My first love

I love TV! I feel guilty for saying it, but it's true. Growing up, I reckon I probably learned more from watching telly than I ever did in a classroom.

When I was eight years old, I thought I could qualify as a vet simply by committing to memory all the knowledge I gleaned from nature programmes like Survival and Animal Magic. As a gay teenager growing up in 1980s Northern Ireland, I certainly gained a better understanding of sex and sexuality from Channel 4 than the meagre homophobic offerings from our biology classroom.


So why do I feel guilty even a bit ashamed for declaring my love of the telly? Is it because it's too lowbrow and reveals my working class upbringing? Isn't it better to talk about books and plays and classical music, to have been shaped by works of art and visits to museums? For me, those cultural artefacts came much later in life and novels, Shakespeare, art and music are regular features of my life now. But my first love has remained and so I'm going to write more about this stuff I'm watching and why I love it.


It hasn't been long since the death was announced of the African-American actor Michael K. Williams, at the age of 54. His portrayal of Omar Little in The Wire was incredible on a number of levels. It was the first time I had ever seen a black gay character portrayed on TV who wasn't either in denial or deeply closeted. Omar was a black gay hero, completely atypical of previous portrayals of LGBT plus folk on telly. He was victimised, but never a victim. He was a complex, powerful, intelligent, sensitive gang leader with a strong moral compass. Omar has been described as a ‘possibility model’ for queer black kids and I hope that is true. But I think he spoke to a much wider constituency, delivering a message of empowerment in the most horrendous of circumstances.


The portrayal of the lives of LGBTQ+ people on television is still a bit of a mixed bag. Over the last few months of lockdown, I've been watching a lot of television. Three series in particular have caught my attention because of their depictions of gay love, sex, and relationships.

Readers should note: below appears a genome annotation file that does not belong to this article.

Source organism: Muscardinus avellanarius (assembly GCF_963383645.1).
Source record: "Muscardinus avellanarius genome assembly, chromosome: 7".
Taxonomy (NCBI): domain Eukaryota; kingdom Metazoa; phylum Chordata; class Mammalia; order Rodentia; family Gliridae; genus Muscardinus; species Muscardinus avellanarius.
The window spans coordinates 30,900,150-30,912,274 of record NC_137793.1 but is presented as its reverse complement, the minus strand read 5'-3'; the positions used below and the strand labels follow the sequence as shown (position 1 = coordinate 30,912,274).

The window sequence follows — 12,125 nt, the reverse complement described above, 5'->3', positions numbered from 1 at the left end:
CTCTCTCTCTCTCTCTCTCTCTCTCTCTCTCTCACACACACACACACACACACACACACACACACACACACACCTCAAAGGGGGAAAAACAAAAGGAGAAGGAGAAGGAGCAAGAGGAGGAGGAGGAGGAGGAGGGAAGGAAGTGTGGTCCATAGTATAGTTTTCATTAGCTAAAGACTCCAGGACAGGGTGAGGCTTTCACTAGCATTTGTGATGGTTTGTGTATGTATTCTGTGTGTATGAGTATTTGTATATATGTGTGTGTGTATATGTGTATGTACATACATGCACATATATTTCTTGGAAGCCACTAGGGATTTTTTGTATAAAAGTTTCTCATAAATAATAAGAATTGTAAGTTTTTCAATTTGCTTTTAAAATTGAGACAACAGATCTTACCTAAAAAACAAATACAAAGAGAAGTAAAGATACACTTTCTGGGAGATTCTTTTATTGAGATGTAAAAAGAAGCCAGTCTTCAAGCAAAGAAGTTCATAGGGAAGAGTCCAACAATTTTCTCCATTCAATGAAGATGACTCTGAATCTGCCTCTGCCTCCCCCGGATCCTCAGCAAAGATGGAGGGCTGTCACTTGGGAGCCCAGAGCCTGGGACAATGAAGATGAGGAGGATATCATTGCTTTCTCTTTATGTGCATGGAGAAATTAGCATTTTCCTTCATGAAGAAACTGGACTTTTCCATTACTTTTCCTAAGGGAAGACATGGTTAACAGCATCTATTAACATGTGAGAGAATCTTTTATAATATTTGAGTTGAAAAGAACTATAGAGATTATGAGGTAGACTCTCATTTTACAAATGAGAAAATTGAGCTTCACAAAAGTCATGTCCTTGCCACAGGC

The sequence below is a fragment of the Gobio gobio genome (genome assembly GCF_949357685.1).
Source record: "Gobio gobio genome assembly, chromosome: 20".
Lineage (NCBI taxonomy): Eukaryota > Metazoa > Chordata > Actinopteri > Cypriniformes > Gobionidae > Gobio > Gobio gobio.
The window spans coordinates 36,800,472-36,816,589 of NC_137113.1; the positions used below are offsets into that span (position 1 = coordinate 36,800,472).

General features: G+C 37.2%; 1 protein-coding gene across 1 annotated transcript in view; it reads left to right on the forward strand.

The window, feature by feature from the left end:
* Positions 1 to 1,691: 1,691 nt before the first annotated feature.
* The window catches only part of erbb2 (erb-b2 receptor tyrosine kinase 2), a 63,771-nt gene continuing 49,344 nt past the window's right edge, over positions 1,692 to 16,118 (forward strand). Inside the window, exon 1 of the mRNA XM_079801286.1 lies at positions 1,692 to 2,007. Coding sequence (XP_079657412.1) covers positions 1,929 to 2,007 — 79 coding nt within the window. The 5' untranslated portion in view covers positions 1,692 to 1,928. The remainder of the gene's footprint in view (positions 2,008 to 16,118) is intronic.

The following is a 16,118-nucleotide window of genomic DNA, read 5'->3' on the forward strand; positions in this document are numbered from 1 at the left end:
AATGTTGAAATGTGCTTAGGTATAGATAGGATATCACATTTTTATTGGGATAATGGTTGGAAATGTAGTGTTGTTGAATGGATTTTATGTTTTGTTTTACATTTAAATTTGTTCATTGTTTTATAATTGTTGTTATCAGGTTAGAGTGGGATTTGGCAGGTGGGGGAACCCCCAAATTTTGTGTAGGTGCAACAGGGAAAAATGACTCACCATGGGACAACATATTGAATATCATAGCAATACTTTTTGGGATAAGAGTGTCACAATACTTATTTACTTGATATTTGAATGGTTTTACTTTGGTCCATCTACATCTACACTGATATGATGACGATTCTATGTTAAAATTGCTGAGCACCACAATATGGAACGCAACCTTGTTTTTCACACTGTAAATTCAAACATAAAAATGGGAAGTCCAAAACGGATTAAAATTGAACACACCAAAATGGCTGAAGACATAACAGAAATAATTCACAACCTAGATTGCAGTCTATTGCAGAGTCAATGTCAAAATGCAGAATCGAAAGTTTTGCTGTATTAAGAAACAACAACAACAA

It's A Sin premiered on Channel 4 before Christmas. Like everything that Russell T Davis puts his hand to, it is pure gold. Set in the early 80s in the midst of the growing AIDS/HIV crisis, Section 28 and Thatcherite economics, it tells the story of a small group of young gay men and their friends, allies and families. For those of us who came of age in those years, it didn’t make for easy viewing, sometimes reviving memories of traumatic episodes of homophobia, self loathing and active persecution, meted out to LGBTQ+ individuals at the time. I remember hearing from someone who was a young nurse at this time being told by the Sister in charge of the ward that she didn't have to treat ‘those people’ (patients with HIV or AIDS) if she didn't want to. When faced with that kind of hatred, delivered in a million microaggressions, it's almost impossible to keep it from seeping into your soul. To seek to love when all around you calls it a perversion or sinful or disgusting is a constant internal battle against the demons of internalised homophobia, and victory is never assured. Watching It’s A Sin reminded me of how far things had come in my adult lifetime, but also revealed the hidden scars that many of us carry from those very dark days. For all these reasons, I cannot recommend this programme highly enough.


It's A Sin is a stark contrast to the other two series I've watched recently: Schitt’s Creek and How To Get Away With Murder. These are not even the same genre of shows, with one a comedy and the other a complex, if fanciful, drama. But what connects them for me is the really positive way that gay relationships are portrayed. Rather than depict gay male love as either desperate or destructive, each series shows gay men trying and succeeding in building loving relationships. Dan Levy, the co-creator of Schitt’s Creek, sa